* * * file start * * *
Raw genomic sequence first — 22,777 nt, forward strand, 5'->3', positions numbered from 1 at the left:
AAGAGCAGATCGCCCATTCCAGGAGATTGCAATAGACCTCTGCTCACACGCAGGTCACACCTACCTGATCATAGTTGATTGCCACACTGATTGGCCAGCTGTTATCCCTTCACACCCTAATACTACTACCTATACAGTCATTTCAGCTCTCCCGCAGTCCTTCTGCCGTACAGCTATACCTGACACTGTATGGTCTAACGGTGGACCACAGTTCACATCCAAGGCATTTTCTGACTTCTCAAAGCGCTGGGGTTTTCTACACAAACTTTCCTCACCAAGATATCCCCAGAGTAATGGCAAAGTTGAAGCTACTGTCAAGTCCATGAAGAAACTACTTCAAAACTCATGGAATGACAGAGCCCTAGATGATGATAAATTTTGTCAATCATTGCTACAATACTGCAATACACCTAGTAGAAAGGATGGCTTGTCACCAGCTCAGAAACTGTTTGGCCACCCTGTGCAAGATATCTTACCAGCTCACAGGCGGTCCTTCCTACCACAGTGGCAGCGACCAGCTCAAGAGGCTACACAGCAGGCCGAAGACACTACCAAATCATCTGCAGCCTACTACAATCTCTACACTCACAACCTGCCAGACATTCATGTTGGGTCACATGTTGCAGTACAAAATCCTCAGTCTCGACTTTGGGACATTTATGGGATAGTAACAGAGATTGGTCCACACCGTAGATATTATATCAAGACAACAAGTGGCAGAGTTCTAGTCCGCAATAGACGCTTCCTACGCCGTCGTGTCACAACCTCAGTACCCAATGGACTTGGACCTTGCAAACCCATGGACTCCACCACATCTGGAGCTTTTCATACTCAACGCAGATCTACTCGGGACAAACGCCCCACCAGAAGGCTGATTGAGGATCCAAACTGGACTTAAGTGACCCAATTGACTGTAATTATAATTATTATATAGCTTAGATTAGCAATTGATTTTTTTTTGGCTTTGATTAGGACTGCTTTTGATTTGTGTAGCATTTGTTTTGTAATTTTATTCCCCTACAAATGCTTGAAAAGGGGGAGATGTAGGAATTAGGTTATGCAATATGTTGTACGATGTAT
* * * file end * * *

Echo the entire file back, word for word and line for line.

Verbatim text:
Raw genomic sequence first — 22,777 nt, forward strand, 5'->3', positions numbered from 1 at the left:
AAGAGCAGATCGCCCATTCCAGGAGATTGCAATAGACCTCTGCTCACACGCAGGTCACACCTACCTGATCATAGTTGATTGCCACACTGATTGGCCAGCTGTTATCCCTTCACACCCTAATACTACTACCTATACAGTCATTTCAGCTCTCCCGCAGTCCTTCTGCCGTACAGCTATACCTGACACTGTATGGTCTAACGGTGGACCACAGTTCACATCCAAGGCATTTTCTGACTTCTCAAAGCGCTGGGGTTTTCTACACAAACTTTCCTCACCAAGATATCCCCAGAGTAATGGCAAAGTTGAAGCTACTGTCAAGTCCATGAAGAAACTACTTCAAAACTCATGGAATGACAGAGCCCTAGATGATGATAAATTTTGTCAATCATTGCTACAATACTGCAATACACCTAGTAGAAAGGATGGCTTGTCACCAGCTCAGAAACTGTTTGGCCACCCTGTGCAAGATATCTTACCAGCTCACAGGCGGTCCTTCCTACCACAGTGGCAGCGACCAGCTCAAGAGGCTACACAGCAGGCCGAAGACACTACCAAATCATCTGCAGCCTACTACAATCTCTACACTCACAACCTGCCAGACATTCATGTTGGGTCACATGTTGCAGTACAAAATCCTCAGTCTCGACTTTGGGACATTTATGGGATAGTAACAGAGATTGGTCCACACCGTAGATATTATATCAAGACAACAAGTGGCAGAGTTCTAGTCCGCAATAGACGCTTCCTACGCCGTCGTGTCACAACCTCAGTACCCAATGGACTTGGACCTTGCAAACCCATGGACTCCACCACATCTGGAGCTTTTCATACTCAACGCAGATCTACTCGGGACAAACGCCCCACCAGAAGGCTGATTGAGGATCCAAACTGGACTTAAGTGACCCAATTGACTGTAATTATAATTATTATATAGCTTAGATTAGCAATTGATTTTTTTTTGGCTTTGATTAGGACTGCTTTTGATTTGTGTAGCATTTGTTTTGTAATTTTATTCCCCTACAAATGCTTGAAAAGGGGGAGATGTAGGAATTAGGTTATGCAATATGTTGTACGATGTAT